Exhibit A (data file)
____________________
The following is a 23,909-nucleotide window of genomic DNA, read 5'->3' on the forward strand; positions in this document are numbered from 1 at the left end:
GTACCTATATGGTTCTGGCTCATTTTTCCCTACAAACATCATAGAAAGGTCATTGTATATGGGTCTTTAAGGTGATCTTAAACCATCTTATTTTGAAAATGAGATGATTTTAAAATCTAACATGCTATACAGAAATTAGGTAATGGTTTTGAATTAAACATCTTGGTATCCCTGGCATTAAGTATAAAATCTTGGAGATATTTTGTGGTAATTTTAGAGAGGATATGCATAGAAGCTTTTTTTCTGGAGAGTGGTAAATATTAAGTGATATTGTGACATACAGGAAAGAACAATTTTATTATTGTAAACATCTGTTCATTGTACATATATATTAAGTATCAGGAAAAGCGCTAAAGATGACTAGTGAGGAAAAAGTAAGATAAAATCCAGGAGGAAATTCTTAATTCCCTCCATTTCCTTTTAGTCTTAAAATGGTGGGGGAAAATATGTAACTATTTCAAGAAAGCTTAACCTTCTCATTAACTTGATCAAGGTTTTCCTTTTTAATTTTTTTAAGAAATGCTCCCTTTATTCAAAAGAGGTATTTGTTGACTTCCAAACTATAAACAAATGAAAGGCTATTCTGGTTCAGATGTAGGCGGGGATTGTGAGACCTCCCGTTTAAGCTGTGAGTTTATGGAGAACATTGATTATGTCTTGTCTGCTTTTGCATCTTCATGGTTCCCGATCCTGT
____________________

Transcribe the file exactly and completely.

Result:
The following is a 23,909-nucleotide window of genomic DNA, read 5'->3' on the forward strand; positions in this document are numbered from 1 at the left end:
GTACCTATATGGTTCTGGCTCATTTTTCCCTACAAACATCATAGAAAGGTCATTGTATATGGGTCTTTAAGGTGATCTTAAACCATCTTATTTTGAAAATGAGATGATTTTAAAATCTAACATGCTATACAGAAATTAGGTAATGGTTTTGAATTAAACATCTTGGTATCCCTGGCATTAAGTATAAAATCTTGGAGATATTTTGTGGTAATTTTAGAGAGGATATGCATAGAAGCTTTTTTTCTGGAGAGTGGTAAATATTAAGTGATATTGTGACATACAGGAAAGAACAATTTTATTATTGTAAACATCTGTTCATTGTACATATATATTAAGTATCAGGAAAAGCGCTAAAGATGACTAGTGAGGAAAAAGTAAGATAAAATCCAGGAGGAAATTCTTAATTCCCTCCATTTCCTTTTAGTCTTAAAATGGTGGGGGAAAATATGTAACTATTTCAAGAAAGCTTAACCTTCTCATTAACTTGATCAAGGTTTTCCTTTTTAATTTTTTTAAGAAATGCTCCCTTTATTCAAAAGAGGTATTTGTTGACTTCCAAACTATAAACAAATGAAAGGCTATTCTGGTTCAGATGTAGGCGGGGATTGTGAGACCTCCCGTTTAAGCTGTGAGTTTATGGAGAACATTGATTATGTCTTGTCTGCTTTTGCATCTTCATGGTTCCCGATCCTGT